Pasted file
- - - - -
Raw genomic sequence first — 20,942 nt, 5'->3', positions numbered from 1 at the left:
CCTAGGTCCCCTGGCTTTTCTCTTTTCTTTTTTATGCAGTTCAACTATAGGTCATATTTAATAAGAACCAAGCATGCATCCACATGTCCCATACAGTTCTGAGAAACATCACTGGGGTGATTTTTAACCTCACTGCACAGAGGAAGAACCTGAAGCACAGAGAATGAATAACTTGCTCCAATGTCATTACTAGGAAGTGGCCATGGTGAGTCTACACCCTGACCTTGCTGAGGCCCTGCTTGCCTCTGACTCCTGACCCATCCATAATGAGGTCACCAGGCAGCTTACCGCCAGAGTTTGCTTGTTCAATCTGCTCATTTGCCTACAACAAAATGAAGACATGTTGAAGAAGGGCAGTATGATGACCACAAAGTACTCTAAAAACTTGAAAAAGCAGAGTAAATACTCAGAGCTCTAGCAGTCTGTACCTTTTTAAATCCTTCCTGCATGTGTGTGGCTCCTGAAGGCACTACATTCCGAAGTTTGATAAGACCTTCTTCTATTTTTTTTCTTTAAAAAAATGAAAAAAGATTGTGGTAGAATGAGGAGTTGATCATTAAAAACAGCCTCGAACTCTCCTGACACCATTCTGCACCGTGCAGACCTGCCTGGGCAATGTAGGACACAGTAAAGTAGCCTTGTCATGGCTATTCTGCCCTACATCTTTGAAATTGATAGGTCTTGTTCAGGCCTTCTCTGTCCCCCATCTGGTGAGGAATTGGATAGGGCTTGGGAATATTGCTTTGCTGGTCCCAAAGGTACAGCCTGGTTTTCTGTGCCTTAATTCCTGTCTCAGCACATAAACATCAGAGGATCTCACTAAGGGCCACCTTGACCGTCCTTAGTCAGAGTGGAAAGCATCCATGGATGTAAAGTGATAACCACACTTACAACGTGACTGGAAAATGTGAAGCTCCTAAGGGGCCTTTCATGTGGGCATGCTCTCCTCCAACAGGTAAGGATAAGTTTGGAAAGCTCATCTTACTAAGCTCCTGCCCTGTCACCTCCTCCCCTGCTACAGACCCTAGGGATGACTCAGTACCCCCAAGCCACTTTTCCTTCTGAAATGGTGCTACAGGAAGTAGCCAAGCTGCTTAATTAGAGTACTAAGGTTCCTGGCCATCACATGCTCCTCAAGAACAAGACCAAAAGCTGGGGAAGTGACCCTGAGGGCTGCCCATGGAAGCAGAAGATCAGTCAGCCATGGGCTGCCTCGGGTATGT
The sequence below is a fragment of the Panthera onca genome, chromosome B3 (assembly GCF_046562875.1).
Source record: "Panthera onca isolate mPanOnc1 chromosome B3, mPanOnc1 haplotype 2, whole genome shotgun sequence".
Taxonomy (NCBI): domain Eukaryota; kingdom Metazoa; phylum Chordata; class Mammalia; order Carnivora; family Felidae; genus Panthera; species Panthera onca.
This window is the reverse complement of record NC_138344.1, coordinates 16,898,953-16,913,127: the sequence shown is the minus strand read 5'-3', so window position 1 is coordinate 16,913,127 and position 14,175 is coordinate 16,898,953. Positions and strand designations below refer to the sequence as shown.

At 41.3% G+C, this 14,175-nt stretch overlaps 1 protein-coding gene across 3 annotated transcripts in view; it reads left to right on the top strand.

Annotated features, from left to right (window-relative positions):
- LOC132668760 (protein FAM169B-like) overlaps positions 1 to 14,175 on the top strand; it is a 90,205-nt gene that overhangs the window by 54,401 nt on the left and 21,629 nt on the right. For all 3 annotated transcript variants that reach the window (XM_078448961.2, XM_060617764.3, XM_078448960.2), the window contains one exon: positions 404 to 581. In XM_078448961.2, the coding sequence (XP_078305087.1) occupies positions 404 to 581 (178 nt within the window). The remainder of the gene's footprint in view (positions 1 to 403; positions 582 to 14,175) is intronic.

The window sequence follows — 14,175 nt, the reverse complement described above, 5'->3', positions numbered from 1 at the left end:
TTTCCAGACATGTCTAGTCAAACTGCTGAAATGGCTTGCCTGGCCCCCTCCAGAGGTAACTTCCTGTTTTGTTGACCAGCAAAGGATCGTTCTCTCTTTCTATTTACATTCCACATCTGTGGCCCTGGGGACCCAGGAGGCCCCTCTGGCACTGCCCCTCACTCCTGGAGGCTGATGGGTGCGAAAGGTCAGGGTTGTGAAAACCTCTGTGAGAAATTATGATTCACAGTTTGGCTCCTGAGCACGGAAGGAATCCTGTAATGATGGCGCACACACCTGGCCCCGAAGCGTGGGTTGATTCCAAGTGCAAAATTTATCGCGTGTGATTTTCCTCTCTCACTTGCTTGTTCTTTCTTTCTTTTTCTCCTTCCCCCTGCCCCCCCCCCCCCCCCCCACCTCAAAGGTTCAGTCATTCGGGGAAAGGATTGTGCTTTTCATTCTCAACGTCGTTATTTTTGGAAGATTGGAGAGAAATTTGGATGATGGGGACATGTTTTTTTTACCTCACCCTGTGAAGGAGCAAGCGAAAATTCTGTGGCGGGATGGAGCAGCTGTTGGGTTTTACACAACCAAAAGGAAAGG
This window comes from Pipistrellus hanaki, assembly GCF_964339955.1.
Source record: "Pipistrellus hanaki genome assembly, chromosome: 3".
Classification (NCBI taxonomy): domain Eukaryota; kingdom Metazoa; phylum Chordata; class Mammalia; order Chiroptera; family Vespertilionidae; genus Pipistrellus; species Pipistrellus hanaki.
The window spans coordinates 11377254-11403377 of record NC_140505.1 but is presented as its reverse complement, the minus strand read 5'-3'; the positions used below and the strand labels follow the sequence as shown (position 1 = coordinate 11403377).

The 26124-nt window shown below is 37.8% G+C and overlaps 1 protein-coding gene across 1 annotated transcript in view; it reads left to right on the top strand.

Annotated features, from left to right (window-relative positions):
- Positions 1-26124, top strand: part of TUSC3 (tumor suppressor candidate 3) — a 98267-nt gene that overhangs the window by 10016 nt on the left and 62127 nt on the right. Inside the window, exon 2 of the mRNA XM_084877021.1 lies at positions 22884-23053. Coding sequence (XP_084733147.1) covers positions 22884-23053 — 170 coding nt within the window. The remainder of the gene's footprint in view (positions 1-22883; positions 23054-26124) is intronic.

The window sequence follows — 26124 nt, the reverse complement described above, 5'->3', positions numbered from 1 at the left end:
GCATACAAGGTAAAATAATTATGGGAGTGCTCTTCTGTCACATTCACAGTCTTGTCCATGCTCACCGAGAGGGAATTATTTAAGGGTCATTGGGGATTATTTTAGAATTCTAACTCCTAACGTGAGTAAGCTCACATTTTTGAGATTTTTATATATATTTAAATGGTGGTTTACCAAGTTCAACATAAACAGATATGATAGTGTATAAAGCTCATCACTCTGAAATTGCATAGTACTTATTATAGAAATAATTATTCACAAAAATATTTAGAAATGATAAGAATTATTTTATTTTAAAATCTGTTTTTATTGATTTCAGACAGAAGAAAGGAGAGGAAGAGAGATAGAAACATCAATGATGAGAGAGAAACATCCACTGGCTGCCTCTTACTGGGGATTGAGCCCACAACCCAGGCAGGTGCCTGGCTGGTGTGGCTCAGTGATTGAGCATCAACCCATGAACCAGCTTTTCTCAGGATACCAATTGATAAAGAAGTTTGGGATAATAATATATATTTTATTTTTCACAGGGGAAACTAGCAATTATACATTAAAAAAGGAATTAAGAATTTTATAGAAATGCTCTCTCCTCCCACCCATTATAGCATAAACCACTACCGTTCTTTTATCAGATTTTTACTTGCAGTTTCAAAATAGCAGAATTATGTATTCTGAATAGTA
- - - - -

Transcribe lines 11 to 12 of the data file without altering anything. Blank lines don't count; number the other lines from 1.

TTTCCAGACATGTCTAGTCAAACTGCTGAAATGGCTTGCCTGGCCCCCTCCAGAGGTAACTTCCTGTTTTGTTGACCAGCAAAGGATCGTTCTCTCTTTCTATTTACATTCCACATCTGTGGCCCTGGGGACCCAGGAGGCCCCTCTGGCACTGCCCCTCACTCCTGGAGGCTGATGGGTGCGAAAGGTCAGGGTTGTGAAAACCTCTGTGAGAAATTATGATTCACAGTTTGGCTCCTGAGCACGGAAGGAATCCTGTAATGATGGCGCACACACCTGGCCCCGAAGCGTGGGTTGATTCCAAGTGCAAAATTTATCGCGTGTGATTTTCCTCTCTCACTTGCTTGTTCTTTCTTTCTTTTTCTCCTTCCCCCTGCCCCCCCCCCCCCCCCCCACCTCAAAGGTTCAGTCATTCGGGGAAAGGATTGTGCTTTTCATTCTCAACGTCGTTATTTTTGGAAGATTGGAGAGAAATTTGGATGATGGGGACATGTTTTTTTTACCTCACCCTGTGAAGGAGCAAGCGAAAATTCTGTGGCGGGATGGAGCAGCTGTTGGGTTTTACACAACCAAAAGGAAAGG
This window comes from Pipistrellus hanaki, assembly GCF_964339955.1.